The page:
"I have brought him here for that purpose.

"He mustn't be told."

I raised my eyebrows and shrugged my shoulders, and left him to interpret the gesture as he pleased.

"You don't know what you are doing. My God, you don't; or you'd never dare. What are your terms now?"

"No more than they were before—and no less."

He took a paper from his pocket. "Here's the first of them—over my father's signature."

"Is this what you were to have brought to the General's house?"

"Yes," he nodded.

"It is not your doing, then, that part?"

"What else do you want?"

"You know quite well—that you make Gareth your wife."

"You're not so clever as you think you are," he jeered. This cheap sneer at me appeared to afford him some relief.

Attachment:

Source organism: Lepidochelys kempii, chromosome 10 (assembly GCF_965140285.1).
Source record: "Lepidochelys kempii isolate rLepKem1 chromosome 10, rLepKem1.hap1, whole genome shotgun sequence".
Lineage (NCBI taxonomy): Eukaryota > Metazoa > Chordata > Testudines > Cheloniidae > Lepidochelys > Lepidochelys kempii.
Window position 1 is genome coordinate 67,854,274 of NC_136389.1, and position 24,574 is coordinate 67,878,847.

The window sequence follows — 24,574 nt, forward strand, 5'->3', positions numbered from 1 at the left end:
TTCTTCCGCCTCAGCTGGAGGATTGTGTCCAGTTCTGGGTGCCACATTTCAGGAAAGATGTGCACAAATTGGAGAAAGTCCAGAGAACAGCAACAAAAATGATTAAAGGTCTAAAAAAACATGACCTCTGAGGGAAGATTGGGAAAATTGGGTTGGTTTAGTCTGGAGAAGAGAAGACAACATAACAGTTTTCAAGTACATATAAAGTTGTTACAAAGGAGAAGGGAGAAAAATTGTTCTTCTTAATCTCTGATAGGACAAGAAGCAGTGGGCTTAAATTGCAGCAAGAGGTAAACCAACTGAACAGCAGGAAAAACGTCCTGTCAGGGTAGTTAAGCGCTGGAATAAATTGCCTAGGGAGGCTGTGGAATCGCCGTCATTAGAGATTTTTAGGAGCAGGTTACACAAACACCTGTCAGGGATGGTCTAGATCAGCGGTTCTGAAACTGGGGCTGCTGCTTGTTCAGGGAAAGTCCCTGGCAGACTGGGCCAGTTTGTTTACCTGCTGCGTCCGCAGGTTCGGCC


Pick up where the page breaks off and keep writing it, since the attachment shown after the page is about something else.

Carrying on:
"Have you no thought for her?

"I don't wish to hear about her from you."

"Then her father and yours had better speak of her. The Duke knows the story by now; and the matter has to be settled somehow."

"You are brewing an awful mess and making any settlement impossible. But then you're a woman, and can be trusted to do that."

"Shall I send for Colonel Katona to come to us here?"

"No," he cried quickly, and then gave a desperate sigh.

"Yet you love Gareth," I said.

"I tell you I won't hear of her from you."

"And she has given you all her innocent heart, trusting you, believing in you, loving you, as only such a sweet pure girl as she could."

"I will not hear you," he cried again fiercely.

"If you will not, there is only one alternative." He was silent, so I continued. "I do not plead for her—don't think that. Her cause needs no pleading at my hands; because there are those who will not see injustice done to her. You know that—selfish, reckless, wicked and daring as you are. Her father is equally daring, and knows how to revenge a wrong done to her."

"What do you want to say, then? Can you see any way?"